Between Police Brutality and COVID, We’re Still ‘Under Siege’
On this episode of democracy-ish, Danielle and Toure discuss the barrage of police violence in the wake of the George Floyd case and vaccine hesitancy among Black Americans.
Another week, another police murder: North Carolina man Andrew Brown, Jr., was shot in the back of the head when police stopped him on a drug warrant.
In California, a police officer killed a 26-year-old Hispanic man accused of shoplifting by restraining him with a knee to the back.
As if being Black in America isn’t hard enough, why are so many of us reluctant (or refusing) to take the COVID-19 vaccine?
Just last week, our hosts discussed Derek Chauvin’s conviction for killing George Floyd and the police murder of M'khia Bryant. Now we add Andrew Brown, Jr., to the ever-expanding list of names.
In coastal North Carolina, Andrew was shot in the back of the head while driving –– “and somehow the local police are finding every possible excuse not to put out the body cam footage, which tells me they know it's bad,” says Toure.
“Once again, we are under siege from the police on a day-to-day basis,” he adds. “I feel far more afraid of the police than criminals. Police are taught by each other to behave as warriors. And that's the way they approach us in daily society.”
Danielle feels like “police departments are where fragile white men go to live out their fantasies of being strong. They’ve become a dumping ground for white male fragility.”
That’s exacerbated by “policies, laws and practices based on lies about Black people,” she says. “It’s why we have one kind of conviction for crack and another for cocaine ... because it’s based on tropes about us being dangerous, drug addicts, animals, all of these different things.”
If we don't address those untruths about Black folks being inherently criminal and dangerous, “we are never going to heal,” Danielle argues.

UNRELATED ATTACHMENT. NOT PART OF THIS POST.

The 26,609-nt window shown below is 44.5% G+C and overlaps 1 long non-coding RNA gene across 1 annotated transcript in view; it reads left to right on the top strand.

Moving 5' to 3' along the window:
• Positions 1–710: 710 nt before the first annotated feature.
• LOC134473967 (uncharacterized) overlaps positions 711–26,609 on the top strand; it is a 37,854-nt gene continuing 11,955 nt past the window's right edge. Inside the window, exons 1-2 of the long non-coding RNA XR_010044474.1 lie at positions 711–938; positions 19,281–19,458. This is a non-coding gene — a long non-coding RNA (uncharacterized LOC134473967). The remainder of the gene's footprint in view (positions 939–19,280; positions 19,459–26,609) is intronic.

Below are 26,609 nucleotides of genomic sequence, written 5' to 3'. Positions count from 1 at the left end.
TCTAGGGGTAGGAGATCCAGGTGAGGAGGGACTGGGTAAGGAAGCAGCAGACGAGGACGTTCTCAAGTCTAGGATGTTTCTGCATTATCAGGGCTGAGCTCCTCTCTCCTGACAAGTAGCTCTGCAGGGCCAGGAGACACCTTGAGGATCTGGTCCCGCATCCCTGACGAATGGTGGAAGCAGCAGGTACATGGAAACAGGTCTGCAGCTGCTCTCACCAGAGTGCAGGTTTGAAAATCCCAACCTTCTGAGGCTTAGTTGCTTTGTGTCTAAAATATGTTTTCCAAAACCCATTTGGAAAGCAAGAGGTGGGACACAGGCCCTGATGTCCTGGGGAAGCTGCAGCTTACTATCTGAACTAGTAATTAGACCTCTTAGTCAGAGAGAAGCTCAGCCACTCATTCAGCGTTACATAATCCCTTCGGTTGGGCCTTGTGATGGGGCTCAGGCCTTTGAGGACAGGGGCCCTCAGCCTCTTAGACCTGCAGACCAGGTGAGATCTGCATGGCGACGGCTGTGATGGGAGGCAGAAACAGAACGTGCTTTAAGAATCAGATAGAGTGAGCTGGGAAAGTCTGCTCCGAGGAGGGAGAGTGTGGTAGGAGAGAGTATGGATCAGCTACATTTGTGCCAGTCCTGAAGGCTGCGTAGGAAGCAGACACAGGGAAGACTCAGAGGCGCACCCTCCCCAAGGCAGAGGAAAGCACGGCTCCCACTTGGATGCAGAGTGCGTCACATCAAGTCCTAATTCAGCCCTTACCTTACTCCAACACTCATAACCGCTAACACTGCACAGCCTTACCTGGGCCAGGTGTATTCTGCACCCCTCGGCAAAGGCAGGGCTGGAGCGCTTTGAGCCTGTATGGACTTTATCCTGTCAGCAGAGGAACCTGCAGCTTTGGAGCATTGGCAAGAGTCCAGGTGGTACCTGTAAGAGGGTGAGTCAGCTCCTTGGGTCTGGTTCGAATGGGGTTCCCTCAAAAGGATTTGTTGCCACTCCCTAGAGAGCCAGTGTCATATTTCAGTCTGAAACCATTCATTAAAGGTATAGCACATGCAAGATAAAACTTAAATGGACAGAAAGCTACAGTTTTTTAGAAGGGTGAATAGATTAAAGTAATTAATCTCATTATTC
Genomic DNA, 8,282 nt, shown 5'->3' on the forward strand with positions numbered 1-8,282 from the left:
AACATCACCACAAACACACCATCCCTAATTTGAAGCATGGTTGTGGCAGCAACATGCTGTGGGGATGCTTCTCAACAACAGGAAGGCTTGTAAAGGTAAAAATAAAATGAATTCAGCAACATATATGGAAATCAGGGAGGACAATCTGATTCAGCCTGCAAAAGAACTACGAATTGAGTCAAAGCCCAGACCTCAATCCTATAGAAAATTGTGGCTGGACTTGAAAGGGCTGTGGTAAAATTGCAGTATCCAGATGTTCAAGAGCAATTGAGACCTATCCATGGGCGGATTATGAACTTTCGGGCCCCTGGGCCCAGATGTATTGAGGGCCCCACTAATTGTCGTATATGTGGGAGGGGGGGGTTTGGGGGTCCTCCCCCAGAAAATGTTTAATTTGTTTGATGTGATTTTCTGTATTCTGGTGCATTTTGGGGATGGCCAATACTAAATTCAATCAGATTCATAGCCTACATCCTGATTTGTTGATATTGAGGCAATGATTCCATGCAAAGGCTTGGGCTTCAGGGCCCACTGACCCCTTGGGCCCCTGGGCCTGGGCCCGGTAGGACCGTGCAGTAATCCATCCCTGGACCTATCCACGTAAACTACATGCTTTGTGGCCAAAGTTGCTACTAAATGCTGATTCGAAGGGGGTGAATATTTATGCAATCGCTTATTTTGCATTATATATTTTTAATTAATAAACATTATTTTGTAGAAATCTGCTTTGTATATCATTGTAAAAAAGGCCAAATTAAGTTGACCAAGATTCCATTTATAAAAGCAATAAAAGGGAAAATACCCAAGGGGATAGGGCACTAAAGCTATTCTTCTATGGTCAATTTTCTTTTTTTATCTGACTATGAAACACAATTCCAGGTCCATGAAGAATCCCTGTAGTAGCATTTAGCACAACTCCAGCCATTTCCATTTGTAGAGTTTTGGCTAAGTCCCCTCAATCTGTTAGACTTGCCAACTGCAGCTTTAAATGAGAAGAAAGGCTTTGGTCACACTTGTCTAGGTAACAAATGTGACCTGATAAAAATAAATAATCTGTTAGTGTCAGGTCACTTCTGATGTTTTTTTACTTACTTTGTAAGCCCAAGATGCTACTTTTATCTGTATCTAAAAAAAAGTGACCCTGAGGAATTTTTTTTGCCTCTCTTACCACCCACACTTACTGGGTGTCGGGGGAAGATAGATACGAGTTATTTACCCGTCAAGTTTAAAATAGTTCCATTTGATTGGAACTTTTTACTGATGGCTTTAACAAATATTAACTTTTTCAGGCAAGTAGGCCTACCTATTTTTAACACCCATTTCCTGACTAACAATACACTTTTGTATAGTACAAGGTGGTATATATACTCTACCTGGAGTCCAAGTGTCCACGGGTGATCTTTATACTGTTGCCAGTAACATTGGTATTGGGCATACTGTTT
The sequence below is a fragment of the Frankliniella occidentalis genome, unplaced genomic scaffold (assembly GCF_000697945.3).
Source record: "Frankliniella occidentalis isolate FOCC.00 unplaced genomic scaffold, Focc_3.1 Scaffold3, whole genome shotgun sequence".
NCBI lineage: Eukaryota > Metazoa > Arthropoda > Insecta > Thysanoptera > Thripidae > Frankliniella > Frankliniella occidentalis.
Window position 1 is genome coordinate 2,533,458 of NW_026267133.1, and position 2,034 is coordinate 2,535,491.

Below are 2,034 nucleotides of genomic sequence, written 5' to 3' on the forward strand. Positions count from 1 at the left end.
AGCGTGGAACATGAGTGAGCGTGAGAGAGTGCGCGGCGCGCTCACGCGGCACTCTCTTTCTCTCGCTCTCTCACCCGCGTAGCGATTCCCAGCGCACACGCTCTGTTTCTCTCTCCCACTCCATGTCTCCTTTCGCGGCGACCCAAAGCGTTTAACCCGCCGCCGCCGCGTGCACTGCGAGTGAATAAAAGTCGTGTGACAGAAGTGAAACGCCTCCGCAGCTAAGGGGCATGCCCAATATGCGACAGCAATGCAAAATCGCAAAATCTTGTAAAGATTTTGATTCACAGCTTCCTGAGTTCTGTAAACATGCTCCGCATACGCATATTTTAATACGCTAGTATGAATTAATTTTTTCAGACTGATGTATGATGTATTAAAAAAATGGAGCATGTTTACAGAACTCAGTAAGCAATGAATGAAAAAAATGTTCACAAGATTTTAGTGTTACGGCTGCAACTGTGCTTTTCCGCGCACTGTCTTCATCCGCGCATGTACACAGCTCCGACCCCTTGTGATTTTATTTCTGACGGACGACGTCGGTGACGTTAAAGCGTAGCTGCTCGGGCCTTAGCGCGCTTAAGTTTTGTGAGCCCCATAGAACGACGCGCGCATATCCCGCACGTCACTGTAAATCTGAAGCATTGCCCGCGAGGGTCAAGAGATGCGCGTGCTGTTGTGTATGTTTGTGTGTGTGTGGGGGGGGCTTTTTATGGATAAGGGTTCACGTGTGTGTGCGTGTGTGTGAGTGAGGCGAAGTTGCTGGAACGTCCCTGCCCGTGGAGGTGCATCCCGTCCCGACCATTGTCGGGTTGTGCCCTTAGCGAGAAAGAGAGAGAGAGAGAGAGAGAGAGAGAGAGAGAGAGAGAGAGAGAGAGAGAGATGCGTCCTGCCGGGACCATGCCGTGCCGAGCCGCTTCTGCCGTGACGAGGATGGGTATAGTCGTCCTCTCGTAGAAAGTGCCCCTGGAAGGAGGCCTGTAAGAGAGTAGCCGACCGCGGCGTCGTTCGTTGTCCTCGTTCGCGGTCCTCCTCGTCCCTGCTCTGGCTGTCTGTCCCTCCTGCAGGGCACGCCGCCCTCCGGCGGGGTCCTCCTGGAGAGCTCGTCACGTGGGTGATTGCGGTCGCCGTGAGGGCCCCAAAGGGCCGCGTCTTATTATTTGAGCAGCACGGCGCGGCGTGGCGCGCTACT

“But we are also more inherently vulnerable than other communities,” Toure notes –– “in terms of politics and economics. Institutions like the police believe that they can attack us and get away with it because we tend to lack the finances and political power that would allow us to fight back in an effective way.”
And that won’t ever happen unless Black people take the damn vaccine. Roll up a sleeve and let’s get into it.
Episode Highlights –– We All Gon’ Die
A warrant isn’t a license to kill
The police department playbook is pretty clear by now: When body cam footage is released right away, the cops want transparency, and that usually happens when it appears as if the victim posed a threat.
“If it looked like Andrew Brown, Jr., was doing something heinous, they would never have halted the video’s release,” says Danielle.
Apparently, the cops were pursuing Andrew Brown on a drug warrant, “so they had to have all of this SWAT combat gear,” she says. But they still claim he was “trying to run over them with his car.”
Yeah, something about that just doesn’t track.
“Show me the receipts,” says Toure. “Show me the video.”
Andrew Brown was shot ‘execution’ style
A local judge ruled to delay releasing the entire body cam video to avoid tainting the jury pool. However, he allowed 20 seconds of the footage to be released to Andrew Brown’s family and lawyers, who called it an “execution.”
A private autopsy showed he was killed with a shot to the back of head by one of five bullets.
The family claims Andrew’s hands were “firmly on the wheel” of his car and attempted to drive away as the shots were fired.
That “teeny sliver” of video proves the police are nervous, says Toure.
“These are people who declared a state of emergency before the video was released, meaning they know they’re about to have another George Floyd situation because they fucked up.”
Danielle is “fucking tired of seeing white male judges tell us what we can and cannot do, what is important and what is not.”